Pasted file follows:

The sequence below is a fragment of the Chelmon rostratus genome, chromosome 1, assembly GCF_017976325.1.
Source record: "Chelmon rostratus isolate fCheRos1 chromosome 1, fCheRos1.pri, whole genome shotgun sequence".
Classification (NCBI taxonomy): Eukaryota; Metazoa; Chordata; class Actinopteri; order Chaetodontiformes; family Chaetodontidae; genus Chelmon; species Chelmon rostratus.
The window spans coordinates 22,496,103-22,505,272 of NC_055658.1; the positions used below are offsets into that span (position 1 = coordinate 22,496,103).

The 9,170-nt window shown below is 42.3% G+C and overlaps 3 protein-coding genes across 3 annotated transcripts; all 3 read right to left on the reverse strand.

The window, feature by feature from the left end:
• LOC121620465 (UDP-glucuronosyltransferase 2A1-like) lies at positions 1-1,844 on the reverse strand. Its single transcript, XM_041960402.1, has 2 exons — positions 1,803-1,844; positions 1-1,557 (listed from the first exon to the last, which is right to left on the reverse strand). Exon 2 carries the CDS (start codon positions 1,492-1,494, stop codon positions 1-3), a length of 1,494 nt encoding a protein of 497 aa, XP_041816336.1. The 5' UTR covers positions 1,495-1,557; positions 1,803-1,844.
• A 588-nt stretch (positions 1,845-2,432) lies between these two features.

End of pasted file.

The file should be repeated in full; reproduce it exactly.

The sequence below is a fragment of the Chelmon rostratus genome, chromosome 1, assembly GCF_017976325.1.
Source record: "Chelmon rostratus isolate fCheRos1 chromosome 1, fCheRos1.pri, whole genome shotgun sequence".
Classification (NCBI taxonomy): Eukaryota; Metazoa; Chordata; class Actinopteri; order Chaetodontiformes; family Chaetodontidae; genus Chelmon; species Chelmon rostratus.
The window spans coordinates 22,496,103-22,505,272 of NC_055658.1; the positions used below are offsets into that span (position 1 = coordinate 22,496,103).

The 9,170-nt window shown below is 42.3% G+C and overlaps 3 protein-coding genes across 3 annotated transcripts; all 3 read right to left on the reverse strand.

The window, feature by feature from the left end:
• LOC121620465 (UDP-glucuronosyltransferase 2A1-like) lies at positions 1-1,844 on the reverse strand. Its single transcript, XM_041960402.1, has 2 exons — positions 1,803-1,844; positions 1-1,557 (listed from the first exon to the last, which is right to left on the reverse strand). Exon 2 carries the CDS (start codon positions 1,492-1,494, stop codon positions 1-3), a length of 1,494 nt encoding a protein of 497 aa, XP_041816336.1. The 5' UTR covers positions 1,495-1,557; positions 1,803-1,844.
• A 588-nt stretch (positions 1,845-2,432) lies between these two features.